MRI vs. Ultrasound: Which is Better?

The world of diagnostic imaging can be very hazy (though hopefully your images are not). There’s of buzzwords that get thrown around, and you might feel lost in the shuffle. MRI? PET? CT? Ultrasound? X-ray? Contrast? Open? Closed? What does it all mean?

Today, we hope to help demystify the difference between an MRI and an ultrasound.

If you’re wondering, do I need an MRI? Do I need an ultrasound? Luckily, your doctor will usually tell you exactly what you need, so don’t stress over it too much. However, it’s always a good idea to stay informed, so if you want to know why you’re getting that particular test done, take a look at the article below.

What is an MRI?

An MRI is magnetic resonance imaging, and in very simple terms, it takes a picture of what’s happening inside your body. The machines are usually large and can be either open (where you stand under what seems like a giant plate) or closed (where you would usually lie down inside the enclosed machine). The machine uses magnets to activate the hydrogen atoms in your body which the machine’s radio waves can read to produce a picture.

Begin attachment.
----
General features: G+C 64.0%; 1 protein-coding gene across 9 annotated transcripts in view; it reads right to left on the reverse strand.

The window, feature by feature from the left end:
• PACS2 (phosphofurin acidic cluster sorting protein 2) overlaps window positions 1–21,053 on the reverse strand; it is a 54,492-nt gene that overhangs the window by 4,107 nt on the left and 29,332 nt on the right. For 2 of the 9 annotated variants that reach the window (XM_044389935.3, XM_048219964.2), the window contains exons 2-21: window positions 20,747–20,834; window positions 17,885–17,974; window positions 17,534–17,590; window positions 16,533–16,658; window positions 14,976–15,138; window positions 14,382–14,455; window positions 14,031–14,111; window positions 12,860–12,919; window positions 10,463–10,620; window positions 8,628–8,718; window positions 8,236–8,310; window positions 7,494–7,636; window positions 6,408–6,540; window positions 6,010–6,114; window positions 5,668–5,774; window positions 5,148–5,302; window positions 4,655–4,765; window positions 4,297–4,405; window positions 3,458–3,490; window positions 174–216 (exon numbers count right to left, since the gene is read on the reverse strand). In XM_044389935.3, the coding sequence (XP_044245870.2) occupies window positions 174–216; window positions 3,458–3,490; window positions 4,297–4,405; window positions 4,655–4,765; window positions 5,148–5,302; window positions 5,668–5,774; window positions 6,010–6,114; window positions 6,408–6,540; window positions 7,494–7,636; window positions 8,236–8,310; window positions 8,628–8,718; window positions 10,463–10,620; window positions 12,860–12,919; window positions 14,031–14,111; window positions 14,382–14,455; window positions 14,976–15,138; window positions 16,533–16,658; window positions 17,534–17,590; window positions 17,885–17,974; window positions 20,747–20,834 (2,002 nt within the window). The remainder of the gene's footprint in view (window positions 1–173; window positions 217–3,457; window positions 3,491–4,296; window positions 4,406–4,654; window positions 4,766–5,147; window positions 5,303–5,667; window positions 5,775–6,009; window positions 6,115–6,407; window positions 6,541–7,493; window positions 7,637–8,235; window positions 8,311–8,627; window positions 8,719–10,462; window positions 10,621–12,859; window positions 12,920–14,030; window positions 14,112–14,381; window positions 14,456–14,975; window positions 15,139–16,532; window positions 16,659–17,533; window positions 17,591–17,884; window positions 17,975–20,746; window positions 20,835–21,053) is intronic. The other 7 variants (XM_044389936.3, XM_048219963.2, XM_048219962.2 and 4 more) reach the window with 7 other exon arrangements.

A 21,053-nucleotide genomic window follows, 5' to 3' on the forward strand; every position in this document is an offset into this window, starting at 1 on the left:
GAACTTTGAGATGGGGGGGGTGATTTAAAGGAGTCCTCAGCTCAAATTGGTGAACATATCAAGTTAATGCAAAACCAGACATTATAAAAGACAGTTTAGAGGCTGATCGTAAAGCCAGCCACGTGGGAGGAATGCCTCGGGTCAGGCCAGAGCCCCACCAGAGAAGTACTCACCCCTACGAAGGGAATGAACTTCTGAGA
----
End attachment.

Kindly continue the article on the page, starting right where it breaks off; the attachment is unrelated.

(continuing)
What is an Ultrasound?

Ultrasounds (sometimes called sonography) uses sound waves instead of radio waves to produce a picture within your body. This is typically done using a specific wand outside your body (though some internal sonograms are done) instead of a large, full-body machine. Because of this, the ultrasound produces a real-time look into the body while an MRI will produce a photo after compiling all the different cross-sections.

What’s the Difference?

Again, ultrasounds create a direct look into the body. If you think about a pregnant woman hearing her unborn child’s heartbeat for the first time. That’s happening in that moment, right then. An MRI takes many images to create the full scan that you see doctors examining later, so there’s a little bit of a wait for it.

The real-time imaging of the ultrasound does have it’s advantages as well. It’s faster and cheaper, and the scan happens with the patient there and conscious. The technician can interact with the patient and guide the test if necessary.

However, though it takes longer, an MRI has more capabilities than an ultrasound, like an MRI can look through a bone while an ultrasound cannot. Remember, this capability is not necessary for all procedures, so don’t assume an MRI is better. In fact, it’s much more expensive and time-consuming. However, it does offer a full-body, elaborate image of what’s going on, so it might be necessary for your condition (or what your doctor wants to explore) to get the more in-depth imaging.

If you have questions about why your doctor chose what they chose, ask them. They should be able to easily explain their choice. They might be trying to save you money or they might want faster results. They might also have other concerns they want to explore or precautions they want to take. This is information you are entitled to, so don’t be afraid to ask.

By Joanna Hynes